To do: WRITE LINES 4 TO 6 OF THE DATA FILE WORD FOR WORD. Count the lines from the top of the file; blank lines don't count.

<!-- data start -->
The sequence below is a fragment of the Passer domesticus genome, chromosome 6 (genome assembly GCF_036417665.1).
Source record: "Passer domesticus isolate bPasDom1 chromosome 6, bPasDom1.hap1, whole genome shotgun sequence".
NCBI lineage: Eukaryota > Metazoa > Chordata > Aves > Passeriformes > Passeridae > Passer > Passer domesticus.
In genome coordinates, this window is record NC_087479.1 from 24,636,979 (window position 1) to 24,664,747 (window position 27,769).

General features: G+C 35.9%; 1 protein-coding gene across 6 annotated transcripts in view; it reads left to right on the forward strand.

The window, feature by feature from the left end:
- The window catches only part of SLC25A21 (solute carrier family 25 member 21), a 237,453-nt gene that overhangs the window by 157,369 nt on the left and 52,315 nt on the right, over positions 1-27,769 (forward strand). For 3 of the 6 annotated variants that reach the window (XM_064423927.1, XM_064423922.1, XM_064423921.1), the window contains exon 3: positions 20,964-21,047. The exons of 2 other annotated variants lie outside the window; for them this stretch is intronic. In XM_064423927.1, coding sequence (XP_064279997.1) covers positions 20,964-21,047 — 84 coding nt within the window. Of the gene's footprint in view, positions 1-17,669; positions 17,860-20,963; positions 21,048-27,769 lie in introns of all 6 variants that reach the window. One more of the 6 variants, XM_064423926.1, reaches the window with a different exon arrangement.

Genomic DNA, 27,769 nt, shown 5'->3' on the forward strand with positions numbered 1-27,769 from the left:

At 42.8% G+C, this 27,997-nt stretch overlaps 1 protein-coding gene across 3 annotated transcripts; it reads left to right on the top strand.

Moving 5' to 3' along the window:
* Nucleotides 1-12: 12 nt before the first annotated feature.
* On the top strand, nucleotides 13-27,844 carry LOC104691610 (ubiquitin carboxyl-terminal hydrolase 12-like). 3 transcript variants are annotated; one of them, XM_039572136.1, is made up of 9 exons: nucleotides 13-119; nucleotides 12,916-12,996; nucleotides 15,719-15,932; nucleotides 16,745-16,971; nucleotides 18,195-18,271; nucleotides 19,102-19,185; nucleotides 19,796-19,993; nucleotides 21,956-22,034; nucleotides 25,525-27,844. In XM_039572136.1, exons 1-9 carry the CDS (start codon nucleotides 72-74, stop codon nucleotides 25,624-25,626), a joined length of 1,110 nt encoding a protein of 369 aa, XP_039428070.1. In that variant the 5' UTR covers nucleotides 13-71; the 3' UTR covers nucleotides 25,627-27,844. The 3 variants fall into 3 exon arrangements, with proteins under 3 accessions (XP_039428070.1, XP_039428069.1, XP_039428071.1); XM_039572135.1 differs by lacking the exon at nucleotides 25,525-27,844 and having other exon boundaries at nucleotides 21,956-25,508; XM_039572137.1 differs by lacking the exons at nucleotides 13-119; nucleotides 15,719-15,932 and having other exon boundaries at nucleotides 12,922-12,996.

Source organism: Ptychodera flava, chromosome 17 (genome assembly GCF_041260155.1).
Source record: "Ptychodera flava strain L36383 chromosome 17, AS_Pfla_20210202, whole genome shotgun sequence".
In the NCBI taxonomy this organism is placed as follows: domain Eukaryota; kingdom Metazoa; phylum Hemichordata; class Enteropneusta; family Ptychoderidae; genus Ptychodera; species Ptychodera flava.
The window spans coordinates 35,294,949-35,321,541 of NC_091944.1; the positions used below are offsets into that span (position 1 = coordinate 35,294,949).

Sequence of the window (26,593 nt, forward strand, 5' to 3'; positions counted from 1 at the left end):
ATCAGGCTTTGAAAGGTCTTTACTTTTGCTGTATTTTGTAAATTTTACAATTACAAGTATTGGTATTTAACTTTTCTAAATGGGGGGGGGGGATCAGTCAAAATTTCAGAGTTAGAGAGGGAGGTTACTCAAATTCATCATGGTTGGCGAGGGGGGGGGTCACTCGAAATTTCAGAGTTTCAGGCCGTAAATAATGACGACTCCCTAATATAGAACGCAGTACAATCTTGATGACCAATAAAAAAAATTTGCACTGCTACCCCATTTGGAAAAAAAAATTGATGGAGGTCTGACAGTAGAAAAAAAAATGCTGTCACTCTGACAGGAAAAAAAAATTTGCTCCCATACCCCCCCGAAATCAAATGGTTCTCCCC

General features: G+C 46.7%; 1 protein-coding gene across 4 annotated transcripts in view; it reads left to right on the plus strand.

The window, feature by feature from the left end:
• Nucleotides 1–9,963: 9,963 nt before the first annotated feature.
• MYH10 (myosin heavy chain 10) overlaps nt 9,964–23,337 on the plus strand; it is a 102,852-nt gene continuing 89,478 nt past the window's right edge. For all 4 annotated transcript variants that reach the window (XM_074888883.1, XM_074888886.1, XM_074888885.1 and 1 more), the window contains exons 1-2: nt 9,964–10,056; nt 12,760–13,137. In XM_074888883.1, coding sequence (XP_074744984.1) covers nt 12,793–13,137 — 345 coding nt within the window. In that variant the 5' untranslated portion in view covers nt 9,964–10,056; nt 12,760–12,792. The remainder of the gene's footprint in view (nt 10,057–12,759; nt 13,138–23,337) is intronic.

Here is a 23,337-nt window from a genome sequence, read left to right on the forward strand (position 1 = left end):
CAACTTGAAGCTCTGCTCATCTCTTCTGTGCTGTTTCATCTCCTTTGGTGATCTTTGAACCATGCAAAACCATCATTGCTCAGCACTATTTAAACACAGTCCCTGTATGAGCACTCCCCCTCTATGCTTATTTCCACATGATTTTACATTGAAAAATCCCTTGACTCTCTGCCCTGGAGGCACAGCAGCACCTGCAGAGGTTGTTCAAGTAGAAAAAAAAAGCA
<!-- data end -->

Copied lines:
In genome coordinates, this window is record NC_087479.1 from 24,636,979 (window position 1) to 24,664,747 (window position 27,769).

General features: G+C 35.9%; 1 protein-coding gene across 6 annotated transcripts in view; it reads left to right on the forward strand.

The window, feature by feature from the left end: